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Re: SMTP store and forward requires DSN for integrity (was Re:Cluelessanti-virus )
- From: Joe Maimon
- Date: Fri Dec 09 15:26:49 2005
Douglas Otis wrote:
Near enough so that reject at SMTP data phase will cover all legitimate
cases that may exist.
On Dec 9, 2005, at 10:15 AM, Todd Vierling wrote:
1. Virus "warnings" to forged addresses are UBE, by definition.
This definition would be making at least two of the following assumptions:
1) Malware detection has a 0% false positive.
2) Lack of DSN for email falsely detected containing malware is okay.
1 dropped email is NOT worth thousands of to-forged addresses DSN's
The admins that care will design their systems to reject by smtp DATA pohase
3) Purported malware should be assumed to use a forged return-path.
Yup, thats true of everything in the wild today.
Exactly, only then is DSN's acceptable to otherwise near guaranteed
4) The return-path can be validated prior to accepting a message.
Obeying the SMTP standard should not generate crap unneedlessly.
5) SMTP should appear to be point-to-point.
That means reject virus at data phase, discard them afterwards since the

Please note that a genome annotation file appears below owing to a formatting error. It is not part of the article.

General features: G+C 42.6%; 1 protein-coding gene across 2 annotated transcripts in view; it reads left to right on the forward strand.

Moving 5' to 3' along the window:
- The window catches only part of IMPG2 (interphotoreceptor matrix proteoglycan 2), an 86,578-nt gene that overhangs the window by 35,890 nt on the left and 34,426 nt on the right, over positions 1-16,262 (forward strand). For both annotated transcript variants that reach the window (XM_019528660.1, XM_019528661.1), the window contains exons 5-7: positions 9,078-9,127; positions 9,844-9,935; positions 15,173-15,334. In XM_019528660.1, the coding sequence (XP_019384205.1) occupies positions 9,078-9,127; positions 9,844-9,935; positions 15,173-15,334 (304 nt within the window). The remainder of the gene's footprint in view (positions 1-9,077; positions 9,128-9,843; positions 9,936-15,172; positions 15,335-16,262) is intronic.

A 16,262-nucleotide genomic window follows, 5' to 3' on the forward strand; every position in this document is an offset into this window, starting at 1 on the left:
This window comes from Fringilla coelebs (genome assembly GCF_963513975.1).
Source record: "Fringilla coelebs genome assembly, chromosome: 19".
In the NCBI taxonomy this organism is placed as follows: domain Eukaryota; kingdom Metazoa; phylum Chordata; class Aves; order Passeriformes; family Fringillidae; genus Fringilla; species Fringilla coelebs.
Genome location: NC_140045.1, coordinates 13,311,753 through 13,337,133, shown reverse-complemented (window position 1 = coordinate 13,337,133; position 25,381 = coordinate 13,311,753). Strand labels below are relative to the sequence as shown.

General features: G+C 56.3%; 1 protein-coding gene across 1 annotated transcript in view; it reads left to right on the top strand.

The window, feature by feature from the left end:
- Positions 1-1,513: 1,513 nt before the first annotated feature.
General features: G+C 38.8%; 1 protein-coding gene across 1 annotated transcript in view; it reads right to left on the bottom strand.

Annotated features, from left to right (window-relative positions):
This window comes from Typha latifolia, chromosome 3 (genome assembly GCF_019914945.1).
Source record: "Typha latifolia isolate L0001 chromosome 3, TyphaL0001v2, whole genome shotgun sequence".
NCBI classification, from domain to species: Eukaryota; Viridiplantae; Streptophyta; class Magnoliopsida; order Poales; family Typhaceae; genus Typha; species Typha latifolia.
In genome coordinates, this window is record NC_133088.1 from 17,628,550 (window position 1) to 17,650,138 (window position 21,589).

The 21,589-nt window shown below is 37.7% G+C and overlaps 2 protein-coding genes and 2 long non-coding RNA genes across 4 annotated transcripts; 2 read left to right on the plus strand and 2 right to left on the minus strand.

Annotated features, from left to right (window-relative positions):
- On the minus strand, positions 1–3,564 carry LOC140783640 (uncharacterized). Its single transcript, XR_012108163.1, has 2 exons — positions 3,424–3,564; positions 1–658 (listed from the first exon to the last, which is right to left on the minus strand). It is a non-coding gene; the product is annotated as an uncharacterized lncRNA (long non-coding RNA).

DSN violated the much more important rule not spewing crap at innocent
To generalize it:
6) MTAs with AV filters are the only problem.
Systems which generate DSN's to known incorrect destinations are the
EXACT problem discussed here. Currently that fits all "scan after
receipt of messafe" av systems that send DSN's
I havent been keeping on top of the sender/return path verification scene.
While there could be best practices created for AV filtering, it seems
unlikely to be effective. Simplistic filters for DSNs also seem
counter to ensuring the integrity of email delivery. Defending against
DSN exploits with BATV will remove this vector, which in turn will end
DSN exploits attempts over the long term. Why expect others to fix
this problem, when there is a solution that one could make the
investment in to deploy. This will reduce this problem over the long
term. The BATV alternative would not cause otherwise valuable DSNs to
be lost, nor make assumptions about the quality of malware detection.
But blacklisting abusive systems to create pressure on admins to turn
the spewage off is the current time honored mechanism.
If you can't trust AV handling of DSNs, why trust their detections?
One is fairly easy to measure. The other SHOULD be fairly easy to turn off.
I would rather my MTA return the DSN it generates when it receives your
MTA's smtp rejection to the data command contents.
Would you rather see emails simply disappear?
2. It is the responsibility of the *SENDER* not to send UBE.
When the recipient is a legitimate email provider, it could seriously
lower the integrity of email delivery for these providers to toss DSNs
because many fall into a category you want to define as UBE. While I
agree whole heartily this malware notification problem stinks, there is
a much safer and surer solution.
Blocklisting them should even things out eventually.